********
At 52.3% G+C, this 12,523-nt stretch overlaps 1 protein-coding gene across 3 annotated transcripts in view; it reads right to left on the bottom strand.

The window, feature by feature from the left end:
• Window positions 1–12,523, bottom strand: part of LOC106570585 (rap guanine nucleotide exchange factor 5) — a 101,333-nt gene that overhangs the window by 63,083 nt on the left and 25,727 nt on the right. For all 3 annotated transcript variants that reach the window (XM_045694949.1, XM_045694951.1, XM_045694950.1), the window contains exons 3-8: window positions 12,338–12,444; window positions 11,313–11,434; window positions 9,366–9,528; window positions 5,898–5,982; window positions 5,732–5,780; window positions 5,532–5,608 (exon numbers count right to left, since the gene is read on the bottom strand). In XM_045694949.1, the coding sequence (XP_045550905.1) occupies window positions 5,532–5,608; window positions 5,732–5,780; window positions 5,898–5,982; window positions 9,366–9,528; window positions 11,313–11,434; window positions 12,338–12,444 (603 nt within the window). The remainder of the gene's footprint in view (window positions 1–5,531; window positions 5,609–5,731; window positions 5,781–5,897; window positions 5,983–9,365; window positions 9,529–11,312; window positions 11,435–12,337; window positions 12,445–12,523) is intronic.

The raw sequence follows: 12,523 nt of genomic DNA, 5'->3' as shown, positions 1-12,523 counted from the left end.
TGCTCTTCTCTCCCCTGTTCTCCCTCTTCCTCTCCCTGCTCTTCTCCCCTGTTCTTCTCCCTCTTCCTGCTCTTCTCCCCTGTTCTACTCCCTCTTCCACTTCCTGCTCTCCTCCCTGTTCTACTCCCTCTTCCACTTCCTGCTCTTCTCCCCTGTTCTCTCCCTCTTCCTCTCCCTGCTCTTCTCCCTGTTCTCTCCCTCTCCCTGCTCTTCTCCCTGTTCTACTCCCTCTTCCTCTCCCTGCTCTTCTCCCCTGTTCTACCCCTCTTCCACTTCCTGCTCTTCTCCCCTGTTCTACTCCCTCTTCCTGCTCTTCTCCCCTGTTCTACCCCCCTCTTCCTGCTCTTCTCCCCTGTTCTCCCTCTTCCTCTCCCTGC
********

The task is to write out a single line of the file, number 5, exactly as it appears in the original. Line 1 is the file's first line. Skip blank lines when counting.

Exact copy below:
TGCTCTTCTCTCCCCTGTTCTCCCTCTTCCTCTCCCTGCTCTTCTCCCCTGTTCTTCTCCCTCTTCCTGCTCTTCTCCCCTGTTCTACTCCCTCTTCCACTTCCTGCTCTCCTCCCTGTTCTACTCCCTCTTCCACTTCCTGCTCTTCTCCCCTGTTCTCTCCCTCTTCCTCTCCCTGCTCTTCTCCCTGTTCTCTCCCTCTCCCTGCTCTTCTCCCTGTTCTACTCCCTCTTCCTCTCCCTGCTCTTCTCCCCTGTTCTACCCCTCTTCCACTTCCTGCTCTTCTCCCCTGTTCTACTCCCTCTTCCTGCTCTTCTCCCCTGTTCTACCCCCCTCTTCCTGCTCTTCTCCCCTGTTCTCCCTCTTCCTCTCCCTGC